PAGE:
In 1989, the largest earthquake in eight decades hit California. Damage was deadly and extensive, including partial collapse of the vital San Francisco–Oakland Bay Bridge.
UC Berkeley scholar Karen Trapenberg Frick wrote of the 25 years it took for Californians to build a bridge replacement. Dr. Frick said the project was “a cautionary tale to which any governing authority embarking on a megaproject should pay heed.”
British Columbia’s highly paid bureaucrats and political leaders were not paying attention.
BC Hydro had first announced plans for a $2 billion hydro-electric power project at Site C on the Peace River in 1979. Premier Bill Bennett’s cabinet shelved the project in 1983 but BC Hydro had it rise from the dead in 1989. Two years later, Premier-for-Seven-Months Rita Johnston agreed BC was overdue for a concrete fix. Two years after that, the project was dead again as BC Hydro CEO Marc Eliesen concluded the dam was too costly and environmentally unacceptable.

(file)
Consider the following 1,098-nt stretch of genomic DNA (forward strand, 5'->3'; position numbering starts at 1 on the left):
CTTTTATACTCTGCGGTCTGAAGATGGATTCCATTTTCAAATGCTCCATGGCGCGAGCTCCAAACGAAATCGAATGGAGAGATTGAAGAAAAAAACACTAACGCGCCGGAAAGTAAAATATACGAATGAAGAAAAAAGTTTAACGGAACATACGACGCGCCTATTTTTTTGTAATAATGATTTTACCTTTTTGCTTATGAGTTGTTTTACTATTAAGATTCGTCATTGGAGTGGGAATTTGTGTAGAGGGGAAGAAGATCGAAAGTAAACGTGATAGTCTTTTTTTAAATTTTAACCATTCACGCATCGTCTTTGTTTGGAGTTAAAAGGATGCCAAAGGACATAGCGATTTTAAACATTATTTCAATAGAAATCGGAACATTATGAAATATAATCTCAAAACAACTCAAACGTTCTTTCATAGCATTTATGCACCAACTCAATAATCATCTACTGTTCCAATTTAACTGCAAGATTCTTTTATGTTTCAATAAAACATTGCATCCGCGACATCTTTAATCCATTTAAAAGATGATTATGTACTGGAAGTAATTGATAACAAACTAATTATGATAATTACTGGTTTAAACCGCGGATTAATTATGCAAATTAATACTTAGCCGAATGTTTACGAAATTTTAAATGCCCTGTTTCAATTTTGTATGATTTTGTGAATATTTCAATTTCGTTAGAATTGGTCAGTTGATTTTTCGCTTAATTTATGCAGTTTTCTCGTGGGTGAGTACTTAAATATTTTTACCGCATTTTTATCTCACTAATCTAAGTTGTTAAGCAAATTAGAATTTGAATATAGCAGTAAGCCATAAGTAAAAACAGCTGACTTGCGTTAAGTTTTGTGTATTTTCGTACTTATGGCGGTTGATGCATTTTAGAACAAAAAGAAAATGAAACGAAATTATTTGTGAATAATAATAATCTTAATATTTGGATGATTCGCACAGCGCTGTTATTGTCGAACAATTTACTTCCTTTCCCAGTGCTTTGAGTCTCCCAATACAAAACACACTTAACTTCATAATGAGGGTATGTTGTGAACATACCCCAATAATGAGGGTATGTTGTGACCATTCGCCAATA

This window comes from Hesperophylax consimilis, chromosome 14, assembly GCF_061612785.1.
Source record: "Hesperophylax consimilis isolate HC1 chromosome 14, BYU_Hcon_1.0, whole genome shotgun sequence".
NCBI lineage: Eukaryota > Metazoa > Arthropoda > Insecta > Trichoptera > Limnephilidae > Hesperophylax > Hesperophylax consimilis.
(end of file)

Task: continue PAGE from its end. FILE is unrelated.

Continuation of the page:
In 2001, NDP Premier Ujjal Dosanjh nodded approvingly when BC Hydro gave the project new life. Premier Gordon Campbell pushed it forward and Christy Clark, leader of a pay-to-play government, saw Site C as a way to fill the pockets of BC Liberals’ most generous donors.
The hoped-for time of finishing is now 2025 and the budget $16 billion. Because design work remains underway after years of construction, final cost and completion date are unknown.
In BBC radio’s Too Big To Succeed, Matthew Syed, host of the series Sideways, examined the Bay Bridge reconstruction. Over-time and over-budget, it was a megaproject that cost six times the original estimate. However, the bridge did have great utility, something that cannot be said for Site C because of non-destructive alternatives that would cost a fraction of the Peace River boondoggle.
Excerpts from the BBC radio program show the parallels between California’s infamous megaproject and the one in British Columbia.
First is about the consequences of building important structures on unstable ground.
The second describes how crazy projects are born:
The next illustrates why things go wrong and why negative outcomes are predictable:
This brings to mind the words of American war monger Donald Rumsfeld:
There are known knowns; there are things we know we know. We also know there are known unknowns; that is to say we know there are some things we do not know. But there are also unknown unknowns—the ones we don’t know we don’t know.
The final excerpt details why economic zombies are sustained:
I provide here a few moments of Matthew Syed’s report. The full episode is linked above. Sideways is available as a podcast and it regularly offers informative works, touching on diverse subjects. It is worth following.